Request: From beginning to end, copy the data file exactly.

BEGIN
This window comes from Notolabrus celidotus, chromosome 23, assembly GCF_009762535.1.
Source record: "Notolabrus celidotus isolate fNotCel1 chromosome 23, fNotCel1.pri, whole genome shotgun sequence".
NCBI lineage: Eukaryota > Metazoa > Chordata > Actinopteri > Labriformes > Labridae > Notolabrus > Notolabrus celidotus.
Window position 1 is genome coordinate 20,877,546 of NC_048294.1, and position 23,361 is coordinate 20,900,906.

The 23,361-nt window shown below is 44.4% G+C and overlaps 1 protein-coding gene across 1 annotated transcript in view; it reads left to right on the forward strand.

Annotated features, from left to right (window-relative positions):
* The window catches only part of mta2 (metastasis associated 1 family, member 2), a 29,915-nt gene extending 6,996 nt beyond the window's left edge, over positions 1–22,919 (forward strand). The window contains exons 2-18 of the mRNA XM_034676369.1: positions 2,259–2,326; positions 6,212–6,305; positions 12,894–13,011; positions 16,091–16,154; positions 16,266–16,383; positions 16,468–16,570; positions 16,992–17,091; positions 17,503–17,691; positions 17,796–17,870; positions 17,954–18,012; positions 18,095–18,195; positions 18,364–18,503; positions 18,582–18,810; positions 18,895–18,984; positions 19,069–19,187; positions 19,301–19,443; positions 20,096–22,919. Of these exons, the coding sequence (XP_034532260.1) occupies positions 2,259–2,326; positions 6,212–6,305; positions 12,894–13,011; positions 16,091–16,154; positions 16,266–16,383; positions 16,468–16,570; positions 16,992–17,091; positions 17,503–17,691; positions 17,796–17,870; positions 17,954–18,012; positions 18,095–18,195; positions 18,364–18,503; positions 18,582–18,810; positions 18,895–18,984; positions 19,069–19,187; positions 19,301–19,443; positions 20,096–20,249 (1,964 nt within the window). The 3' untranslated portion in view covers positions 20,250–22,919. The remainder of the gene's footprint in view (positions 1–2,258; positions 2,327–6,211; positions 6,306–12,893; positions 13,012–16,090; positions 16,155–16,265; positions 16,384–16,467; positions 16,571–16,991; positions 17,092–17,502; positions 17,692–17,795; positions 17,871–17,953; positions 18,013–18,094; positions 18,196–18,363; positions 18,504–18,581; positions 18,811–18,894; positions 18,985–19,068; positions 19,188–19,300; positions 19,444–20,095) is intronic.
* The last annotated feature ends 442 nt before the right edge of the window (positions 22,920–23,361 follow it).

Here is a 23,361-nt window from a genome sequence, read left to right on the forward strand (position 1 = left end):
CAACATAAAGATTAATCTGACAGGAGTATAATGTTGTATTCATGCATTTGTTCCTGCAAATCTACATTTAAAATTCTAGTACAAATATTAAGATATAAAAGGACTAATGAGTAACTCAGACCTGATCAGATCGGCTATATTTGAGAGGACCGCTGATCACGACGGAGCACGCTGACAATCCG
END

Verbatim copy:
This window comes from Notolabrus celidotus, chromosome 23, assembly GCF_009762535.1.
Source record: "Notolabrus celidotus isolate fNotCel1 chromosome 23, fNotCel1.pri, whole genome shotgun sequence".
NCBI lineage: Eukaryota > Metazoa > Chordata > Actinopteri > Labriformes > Labridae > Notolabrus > Notolabrus celidotus.
Window position 1 is genome coordinate 20,877,546 of NC_048294.1, and position 23,361 is coordinate 20,900,906.

The 23,361-nt window shown below is 44.4% G+C and overlaps 1 protein-coding gene across 1 annotated transcript in view; it reads left to right on the forward strand.

Annotated features, from left to right (window-relative positions):
* The window catches only part of mta2 (metastasis associated 1 family, member 2), a 29,915-nt gene extending 6,996 nt beyond the window's left edge, over positions 1–22,919 (forward strand). The window contains exons 2-18 of the mRNA XM_034676369.1: positions 2,259–2,326; positions 6,212–6,305; positions 12,894–13,011; positions 16,091–16,154; positions 16,266–16,383; positions 16,468–16,570; positions 16,992–17,091; positions 17,503–17,691; positions 17,796–17,870; positions 17,954–18,012; positions 18,095–18,195; positions 18,364–18,503; positions 18,582–18,810; positions 18,895–18,984; positions 19,069–19,187; positions 19,301–19,443; positions 20,096–22,919. Of these exons, the coding sequence (XP_034532260.1) occupies positions 2,259–2,326; positions 6,212–6,305; positions 12,894–13,011; positions 16,091–16,154; positions 16,266–16,383; positions 16,468–16,570; positions 16,992–17,091; positions 17,503–17,691; positions 17,796–17,870; positions 17,954–18,012; positions 18,095–18,195; positions 18,364–18,503; positions 18,582–18,810; positions 18,895–18,984; positions 19,069–19,187; positions 19,301–19,443; positions 20,096–20,249 (1,964 nt within the window). The 3' untranslated portion in view covers positions 20,250–22,919. The remainder of the gene's footprint in view (positions 1–2,258; positions 2,327–6,211; positions 6,306–12,893; positions 13,012–16,090; positions 16,155–16,265; positions 16,384–16,467; positions 16,571–16,991; positions 17,092–17,502; positions 17,692–17,795; positions 17,871–17,953; positions 18,013–18,094; positions 18,196–18,363; positions 18,504–18,581; positions 18,811–18,894; positions 18,985–19,068; positions 19,188–19,300; positions 19,444–20,095) is intronic.
* The last annotated feature ends 442 nt before the right edge of the window (positions 22,920–23,361 follow it).

Here is a 23,361-nt window from a genome sequence, read left to right on the forward strand (position 1 = left end):
CAACATAAAGATTAATCTGACAGGAGTATAATGTTGTATTCATGCATTTGTTCCTGCAAATCTACATTTAAAATTCTAGTACAAATATTAAGATATAAAAGGACTAATGAGTAACTCAGACCTGATCAGATCGGCTATATTTGAGAGGACCGCTGATCACGACGGAGCACGCTGACAATCCG